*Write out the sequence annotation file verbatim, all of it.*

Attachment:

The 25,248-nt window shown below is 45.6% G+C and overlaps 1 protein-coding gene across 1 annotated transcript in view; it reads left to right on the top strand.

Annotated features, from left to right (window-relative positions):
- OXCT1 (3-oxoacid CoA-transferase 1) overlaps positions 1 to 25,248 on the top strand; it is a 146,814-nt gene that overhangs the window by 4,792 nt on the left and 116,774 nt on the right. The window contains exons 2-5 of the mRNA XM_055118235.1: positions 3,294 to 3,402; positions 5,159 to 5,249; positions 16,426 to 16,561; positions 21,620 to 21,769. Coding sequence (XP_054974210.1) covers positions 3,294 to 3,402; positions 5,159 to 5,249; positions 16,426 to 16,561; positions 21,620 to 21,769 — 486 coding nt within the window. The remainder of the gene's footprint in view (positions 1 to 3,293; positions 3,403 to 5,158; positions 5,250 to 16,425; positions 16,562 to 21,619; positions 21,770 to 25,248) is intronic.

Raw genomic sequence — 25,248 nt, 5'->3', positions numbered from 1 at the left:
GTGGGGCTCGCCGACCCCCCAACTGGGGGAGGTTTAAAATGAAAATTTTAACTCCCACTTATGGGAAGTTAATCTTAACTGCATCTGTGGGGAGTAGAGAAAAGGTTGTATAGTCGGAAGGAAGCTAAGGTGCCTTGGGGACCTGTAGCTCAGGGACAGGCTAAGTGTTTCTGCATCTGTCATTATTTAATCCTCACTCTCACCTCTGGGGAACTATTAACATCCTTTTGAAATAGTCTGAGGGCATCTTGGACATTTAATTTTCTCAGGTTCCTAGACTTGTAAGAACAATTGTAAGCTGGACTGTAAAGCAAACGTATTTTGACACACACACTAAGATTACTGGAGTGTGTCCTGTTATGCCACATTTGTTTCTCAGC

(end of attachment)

The 25,248-nt window shown below is 45.6% G+C and overlaps 1 protein-coding gene across 1 annotated transcript in view; it reads left to right on the top strand.

Annotated features, from left to right (window-relative positions):
- OXCT1 (3-oxoacid CoA-transferase 1) overlaps positions 1 to 25,248 on the top strand; it is a 146,814-nt gene that overhangs the window by 4,792 nt on the left and 116,774 nt on the right. The window contains exons 2-5 of the mRNA XM_055118235.1: positions 3,294 to 3,402; positions 5,159 to 5,249; positions 16,426 to 16,561; positions 21,620 to 21,769. Coding sequence (XP_054974210.1) covers positions 3,294 to 3,402; positions 5,159 to 5,249; positions 16,426 to 16,561; positions 21,620 to 21,769 — 486 coding nt within the window. The remainder of the gene's footprint in view (positions 1 to 3,293; positions 3,403 to 5,158; positions 5,250 to 16,425; positions 16,562 to 21,619; positions 21,770 to 25,248) is intronic.

Raw genomic sequence — 25,248 nt, 5'->3', positions numbered from 1 at the left:
GTGGGGCTCGCCGACCCCCCAACTGGGGGAGGTTTAAAATGAAAATTTTAACTCCCACTTATGGGAAGTTAATCTTAACTGCATCTGTGGGGAGTAGAGAAAAGGTTGTATAGTCGGAAGGAAGCTAAGGTGCCTTGGGGACCTGTAGCTCAGGGACAGGCTAAGTGTTTCTGCATCTGTCATTATTTAATCCTCACTCTCACCTCTGGGGAACTATTAACATCCTTTTGAAATAGTCTGAGGGCATCTTGGACATTTAATTTTCTCAGGTTCCTAGACTTGTAAGAACAATTGTAAGCTGGACTGTAAAGCAAACGTATTTTGACACACACACTAAGATTACTGGAGTGTGTCCTGTTATGCCACATTTGTTTCTCAGC